This is still a pretty new blog, so we don’t have all the data on our readership yet, but I think I can make a couple of assumptions about demographics. Without wanting to get too specific, I surmise that most of you a) live in America, and b) are under the age of 75. Apologies for anyone who isn’t in that; we love you too, but it was important to play the odds.
If you fit into that not-terribly-rare demographic, there are a few things altering your sense of time. For one thing, we live in a terribly young country (if old land) whose most historic cities were founded when the great cities of Europe and Asia were hundreds or thousands of years old. For another thing, you’re used to the impossible speed of technological advancement, where what you owned last year is already outdated and somehow distasteful. What happened yesterday seems a long time ago, a strange effect of our information age. Because of this, when we think of early computers, we probably think of, at most, the Apple II. That would be off, but only by a few thousand years.
A mystery from ancient times found in the deep
In 1900, Greek divers found an ancient shipwreck in shallow waters. Old shipwrecks, while stipulating that they probably constituted at best a very bad day for the ancient numberless multitudes drowned in them, are invaluable to researchers and extremely valuable to scavengers. This particular one brought coins, statues, other sculptures- and one very weird, almost terrifying device.
At first, no one even knew that it was something. Rust had corroded it and the sea had transformed it into so it looked like a rock. It wasn’t until a couple of years later, that with what must have been one of the great surprises in archeological history, it was discovered to be an actual item. It had gears, but was clearly older than any known clock. It was too rusted and decomposed to work, but it clearly wasn’t ornamental. It had some kind of function, but what it was baffled the people of the time. After all, it was too early to even predict that this was a crude and early computer: no one was even using computers yet.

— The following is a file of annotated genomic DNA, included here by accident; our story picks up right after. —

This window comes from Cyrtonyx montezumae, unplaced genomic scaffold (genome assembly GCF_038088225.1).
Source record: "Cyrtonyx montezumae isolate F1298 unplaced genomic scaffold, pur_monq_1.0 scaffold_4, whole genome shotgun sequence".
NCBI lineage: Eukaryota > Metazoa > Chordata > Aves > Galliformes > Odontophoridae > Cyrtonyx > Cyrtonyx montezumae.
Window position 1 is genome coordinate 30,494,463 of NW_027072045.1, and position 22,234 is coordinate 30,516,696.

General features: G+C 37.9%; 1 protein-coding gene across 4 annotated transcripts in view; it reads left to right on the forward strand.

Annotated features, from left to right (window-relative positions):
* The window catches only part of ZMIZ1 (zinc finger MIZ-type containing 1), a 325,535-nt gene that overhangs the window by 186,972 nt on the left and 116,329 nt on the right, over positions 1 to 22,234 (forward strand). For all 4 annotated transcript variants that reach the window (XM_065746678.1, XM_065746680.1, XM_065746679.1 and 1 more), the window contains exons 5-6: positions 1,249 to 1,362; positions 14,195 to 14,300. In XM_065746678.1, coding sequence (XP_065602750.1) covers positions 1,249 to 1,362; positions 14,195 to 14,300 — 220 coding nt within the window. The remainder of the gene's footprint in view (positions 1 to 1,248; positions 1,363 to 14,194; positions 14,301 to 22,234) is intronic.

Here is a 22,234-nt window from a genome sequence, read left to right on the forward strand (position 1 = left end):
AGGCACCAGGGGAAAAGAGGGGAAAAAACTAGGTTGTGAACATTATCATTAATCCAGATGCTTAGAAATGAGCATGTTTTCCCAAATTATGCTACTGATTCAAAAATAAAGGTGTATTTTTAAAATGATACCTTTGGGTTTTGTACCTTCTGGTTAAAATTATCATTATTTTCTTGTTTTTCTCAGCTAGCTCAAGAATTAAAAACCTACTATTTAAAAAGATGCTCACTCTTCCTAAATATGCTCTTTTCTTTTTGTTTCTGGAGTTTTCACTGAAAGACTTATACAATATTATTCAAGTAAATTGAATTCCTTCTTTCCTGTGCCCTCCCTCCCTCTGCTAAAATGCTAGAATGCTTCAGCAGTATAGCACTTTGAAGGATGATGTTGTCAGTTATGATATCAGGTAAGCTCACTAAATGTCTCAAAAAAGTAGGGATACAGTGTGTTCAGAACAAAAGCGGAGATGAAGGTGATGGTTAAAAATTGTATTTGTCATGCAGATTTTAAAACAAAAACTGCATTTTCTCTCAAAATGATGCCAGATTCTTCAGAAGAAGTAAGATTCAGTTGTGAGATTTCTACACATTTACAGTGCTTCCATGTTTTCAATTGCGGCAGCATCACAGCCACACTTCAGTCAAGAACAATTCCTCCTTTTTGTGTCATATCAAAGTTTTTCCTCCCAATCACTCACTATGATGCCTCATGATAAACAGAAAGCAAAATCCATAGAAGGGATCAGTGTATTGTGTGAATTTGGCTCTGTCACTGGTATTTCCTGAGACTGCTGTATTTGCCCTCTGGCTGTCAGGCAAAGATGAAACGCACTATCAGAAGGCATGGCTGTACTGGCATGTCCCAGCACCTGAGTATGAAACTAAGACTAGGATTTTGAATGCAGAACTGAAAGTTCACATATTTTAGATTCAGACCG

It was a mystery for many decades. It wasn’t possible to really dig into it, as it was too rusty and corroded. All that people could see was that “the device seemed to have a range of interlocking gears made of bronze and a hand crank to give a turning movement to the geared mechanism, plus a display that showed information about the moon, sun and planets against a background of stars.” Decades of careful cleaning, followed by the ability to use radio imagery figured out what it was: a device to record the movement of the stars. It was so advanced, that if it was wound up it could tell you where the stars would be for any given day, and was also used to predict eclipses.
Is it an actual computer?
This was obviously nothing short of amazing, but was it a computer as we know it? Obviously, it couldn’t connect to the internet or play Oregon Trail, but it was a device used to mechanically enhance our intelligence, which, at its most basic, is all that a modern computer does. No one could just guess or know what the stars were going to do or the phases of the moon. You might be able to figure it out longhand, in the same way that people might be able to do the equations that constitute a modern computer’s thinking power. This just made it much faster.
It’s incredible to think about (some scientists even refer to it as being more valuable than The Mona Lisa). Thousands of years ago, as early as 200 BC, mankind began to imagine ways that we could figure out the universe. People saw its vastness, and weren’t reduced to making up stories to explain it- they realized that with our brains, we could do so much more.
It isn’t just that someone thought this- someone (or, more likely, many people) created this, using knowledge that they had learned, and some inherent and irreplaceable genius. This was actually made, in 200 BC. It’s like finding out that a group of people had an interstellar portal next door- that’s how far ahead of their time they were.
At least, that’s what we assume. The history of computers shows us that nothing happens in a vacuum. People learn from each other, and discoveries flow into each other. People learn and advance. It’s possible there were many ancient computers, now all lost. It’s also possible that was the only one, found by the merest chance on the bottom of a silent sea. It’s possible there is more in the shipwreck to explain this wonder. (and crews are actively looking now).
It’s one of the greatest mysteries in world history: how advanced were the ancients? Was this a one-off stroke of genius? Or were there many? And wouldn’t either be the most incredible thing you’ve ever heard?
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